Alvin’s poems convey the same sense Moore describes of creation taking place before one’s very ears and eyes. His poems recount intense emotional, intellectual, even spiritual experiences that catalyze similar experiences in the reader. “For a poet, it is never a matter of saying it is raining,” Paul Valéry wrote. “It’s a matter of . . . making rain.” The process is the poem, and vice versa. The great challenge and reward of Alvin’s poems is that in reading them one participates in their making.

Listen to Harold Bloom read “November Sunday Morning” and “Relic”, two of Alvin’s greatest poems.

Aphorisms by Marie von Ebner-Eschenbach

Jim Finnegan, proprietor of the ursprache blog and genius loci of Tramp Freighter, on one of the all-time great aphorists, Marie von Ebner-Eschenbach …

It may be that everyone already knows how good the aphorisms of Marie von Ebner-Eschenbach (1830-1916) are. But I just got acquainted with her work through the book Aphorisms (Ariadne Press, 1994), translated by David Scrase and Wolfgang Mieder. Ebner-Eschenbach’s aphorisms (Geary’s Guide, pp. 116-118) are terse and tart, but not acerbic. She touches on numerous themes, many dealing with human psychology and relationships, many related to men versus women. By the standards of her times, she could certainly be classed a feminist: “When a woman says ‘each’ she means each person. When a man says ‘each’ he means each man.”

Many of the great themes are tackled in her aphorisms, truth, beauty, love, religion, morals, class, society, governance, duty, etc. Because she was also a writer of poems, plays and fiction, many of aphorisms are related to the arts or being an artist: “As an artist, you should not wish to create what you don’t feel you have to create.” And she has some aphorisms that relate to our current election season: “In order to fill a public office brilliantly one needs a certain number of good qualities, but bad ones too.”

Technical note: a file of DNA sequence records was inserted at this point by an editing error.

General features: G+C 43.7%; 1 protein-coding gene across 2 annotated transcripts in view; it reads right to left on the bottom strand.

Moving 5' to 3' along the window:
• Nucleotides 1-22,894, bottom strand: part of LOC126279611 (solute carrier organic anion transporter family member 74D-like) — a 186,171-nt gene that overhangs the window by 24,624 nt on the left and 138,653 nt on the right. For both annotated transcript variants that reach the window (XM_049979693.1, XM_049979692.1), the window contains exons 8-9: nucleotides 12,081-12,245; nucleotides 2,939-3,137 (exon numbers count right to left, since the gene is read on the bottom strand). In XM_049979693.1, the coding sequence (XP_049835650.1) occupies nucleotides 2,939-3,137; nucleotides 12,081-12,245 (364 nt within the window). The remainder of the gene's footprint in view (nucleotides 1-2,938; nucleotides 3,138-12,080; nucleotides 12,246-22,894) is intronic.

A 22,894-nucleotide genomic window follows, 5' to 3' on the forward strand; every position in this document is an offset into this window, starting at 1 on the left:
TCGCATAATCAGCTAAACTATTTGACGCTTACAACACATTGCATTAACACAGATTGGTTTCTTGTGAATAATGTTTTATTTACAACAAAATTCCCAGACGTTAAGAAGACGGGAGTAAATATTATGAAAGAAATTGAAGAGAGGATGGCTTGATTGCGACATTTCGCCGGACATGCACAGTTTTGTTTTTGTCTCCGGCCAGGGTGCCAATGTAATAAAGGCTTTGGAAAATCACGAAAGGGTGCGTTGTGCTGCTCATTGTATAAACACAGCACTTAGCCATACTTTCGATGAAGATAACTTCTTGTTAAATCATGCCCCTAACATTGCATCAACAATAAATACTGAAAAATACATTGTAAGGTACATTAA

I have a method for keeping track of important passages in the books I’m reading. I put a little tick mark in the margin near the passage, then I record the page number on an index card (which doubles as my bookmark). As long as the index card stays in the book, I can go back and revisit key passages. Turns out that when reading this book I had put tick marks on practically every page, often marking several aphorisms per page that I wanted to note and revisit at some point. Here’s a sampling from her 582 aphorisms:

We generally learn how to wait when there is nothing more to wait for.

Beware of those virtues which people praise in themselves.

There are more truths in a good book than the author even intended.

Fools usually know best what the wise doubt they can ever learn.

People for whom we are a source of strength give us our support in life.

The believer who has never doubted will hardly convert the skeptic.

You can sink so fast that you think you’re flying.

It is a characteristic of the great that they demand far less of other people than of themselves.

The old saw “It’s always hard to begin” only applies to skills. In art nothing is harder than to end, which means at the same time to perfect.

You’d like to know what your acquaintances say about you? Listen to what they say about people more worthy than you.

Fighting for something is better than begging for it.

A gradual retreat is often worse than a sudden fall.

The scale we measure things by is the measure of our own mind.

Think about what has to be accomplished; forget what you have already accomplished.

I regret nothing, says arrogance; I will regret nothing, says inexperience.

We always have to keep learning, at the very end we even have to learn to die.